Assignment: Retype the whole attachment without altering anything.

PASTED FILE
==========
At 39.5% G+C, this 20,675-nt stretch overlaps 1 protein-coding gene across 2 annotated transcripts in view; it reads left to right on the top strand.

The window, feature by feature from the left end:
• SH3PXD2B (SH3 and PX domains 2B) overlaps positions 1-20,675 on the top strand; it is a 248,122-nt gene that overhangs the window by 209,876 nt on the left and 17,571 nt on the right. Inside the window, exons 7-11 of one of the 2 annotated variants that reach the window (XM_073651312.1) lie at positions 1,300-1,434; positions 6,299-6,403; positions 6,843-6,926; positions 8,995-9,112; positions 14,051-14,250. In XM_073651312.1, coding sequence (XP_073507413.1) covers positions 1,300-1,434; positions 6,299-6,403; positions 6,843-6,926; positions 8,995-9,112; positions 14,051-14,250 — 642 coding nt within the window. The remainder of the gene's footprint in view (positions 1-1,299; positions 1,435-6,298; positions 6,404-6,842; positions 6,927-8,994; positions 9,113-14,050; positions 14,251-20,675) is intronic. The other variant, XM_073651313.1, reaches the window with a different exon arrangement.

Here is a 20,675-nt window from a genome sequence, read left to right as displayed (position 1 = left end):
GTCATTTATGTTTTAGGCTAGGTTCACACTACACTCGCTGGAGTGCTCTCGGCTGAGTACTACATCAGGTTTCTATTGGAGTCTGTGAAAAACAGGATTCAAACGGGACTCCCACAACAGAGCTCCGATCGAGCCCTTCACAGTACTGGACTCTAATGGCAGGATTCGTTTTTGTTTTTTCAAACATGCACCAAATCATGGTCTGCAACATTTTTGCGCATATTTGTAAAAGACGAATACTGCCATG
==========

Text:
At 39.5% G+C, this 20,675-nt stretch overlaps 1 protein-coding gene across 2 annotated transcripts in view; it reads left to right on the top strand.

The window, feature by feature from the left end:
• SH3PXD2B (SH3 and PX domains 2B) overlaps positions 1-20,675 on the top strand; it is a 248,122-nt gene that overhangs the window by 209,876 nt on the left and 17,571 nt on the right. Inside the window, exons 7-11 of one of the 2 annotated variants that reach the window (XM_073651312.1) lie at positions 1,300-1,434; positions 6,299-6,403; positions 6,843-6,926; positions 8,995-9,112; positions 14,051-14,250. In XM_073651312.1, coding sequence (XP_073507413.1) covers positions 1,300-1,434; positions 6,299-6,403; positions 6,843-6,926; positions 8,995-9,112; positions 14,051-14,250 — 642 coding nt within the window. The remainder of the gene's footprint in view (positions 1-1,299; positions 1,435-6,298; positions 6,404-6,842; positions 6,927-8,994; positions 9,113-14,050; positions 14,251-20,675) is intronic. The other variant, XM_073651313.1, reaches the window with a different exon arrangement.

Here is a 20,675-nt window from a genome sequence, read left to right as displayed (position 1 = left end):
GTCATTTATGTTTTAGGCTAGGTTCACACTACACTCGCTGGAGTGCTCTCGGCTGAGTACTACATCAGGTTTCTATTGGAGTCTGTGAAAAACAGGATTCAAACGGGACTCCCACAACAGAGCTCCGATCGAGCCCTTCACAGTACTGGACTCTAATGGCAGGATTCGTTTTTGTTTTTTCAAACATGCACCAAATCATGGTCTGCAACATTTTTGCGCATATTTGTAAAAGACGAATACTGCCATG